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What we do


Our research interest is to understand the role of post-transcriptional gene regulation during germline development. Dysregulation of gene expression at the post-transcriptional level leads to growth defects and cancer. Normal tissue development depends on RNA binding proteins and non-coding RNAs; however, more recently, modifications to the RNAs have also been shown to be critical in this process. The functional relevance of RNA modifications in vivo is largely unexplored, and their role in organogenesis and disease remains to be established.


A critical type of post-transcriptional modification is the non-templated addition of nucleotides to the 3’ end of RNAs. These 3’ additions of nucleotides are catalysed by enzymes known as terminal nucleotidyl transferases (TENTs). There are eleven mammalian TENTs each one with a preference for one or more of the four ribonucleotides; A, C, G or U. When a TENT adds several Us to an mRNA, a process known as oligo-uridylation, the RNA becomes unstable. Instead, when an mRNA is poly-adenylated, it becomes translationally active. The roles of C terminal additions (cytidylation) and G terminal additions (guanylation) are only now beginning to be explored ex vivo.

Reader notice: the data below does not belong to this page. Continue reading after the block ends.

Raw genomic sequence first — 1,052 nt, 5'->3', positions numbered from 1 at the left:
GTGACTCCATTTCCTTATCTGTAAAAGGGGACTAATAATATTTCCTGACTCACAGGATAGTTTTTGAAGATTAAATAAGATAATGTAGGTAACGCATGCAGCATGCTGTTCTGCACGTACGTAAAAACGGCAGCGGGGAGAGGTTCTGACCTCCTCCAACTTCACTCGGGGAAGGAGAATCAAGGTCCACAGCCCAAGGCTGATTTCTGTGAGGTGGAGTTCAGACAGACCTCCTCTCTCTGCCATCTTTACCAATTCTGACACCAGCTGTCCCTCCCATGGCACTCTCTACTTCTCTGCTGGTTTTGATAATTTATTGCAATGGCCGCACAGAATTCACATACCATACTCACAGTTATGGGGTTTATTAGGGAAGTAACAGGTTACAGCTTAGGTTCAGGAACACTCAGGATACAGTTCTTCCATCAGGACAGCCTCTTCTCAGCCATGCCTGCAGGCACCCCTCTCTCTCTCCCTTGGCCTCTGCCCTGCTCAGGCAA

By systematically studying the TENTs using animal models and advanced molecular biology techniques, we will begin to understand the physiological relevance of terminal modifications in tissue development and start to bridge the gap between our mechanistic knowledge of gene regulation at the cellular level and the principles that define multicellular organization. 

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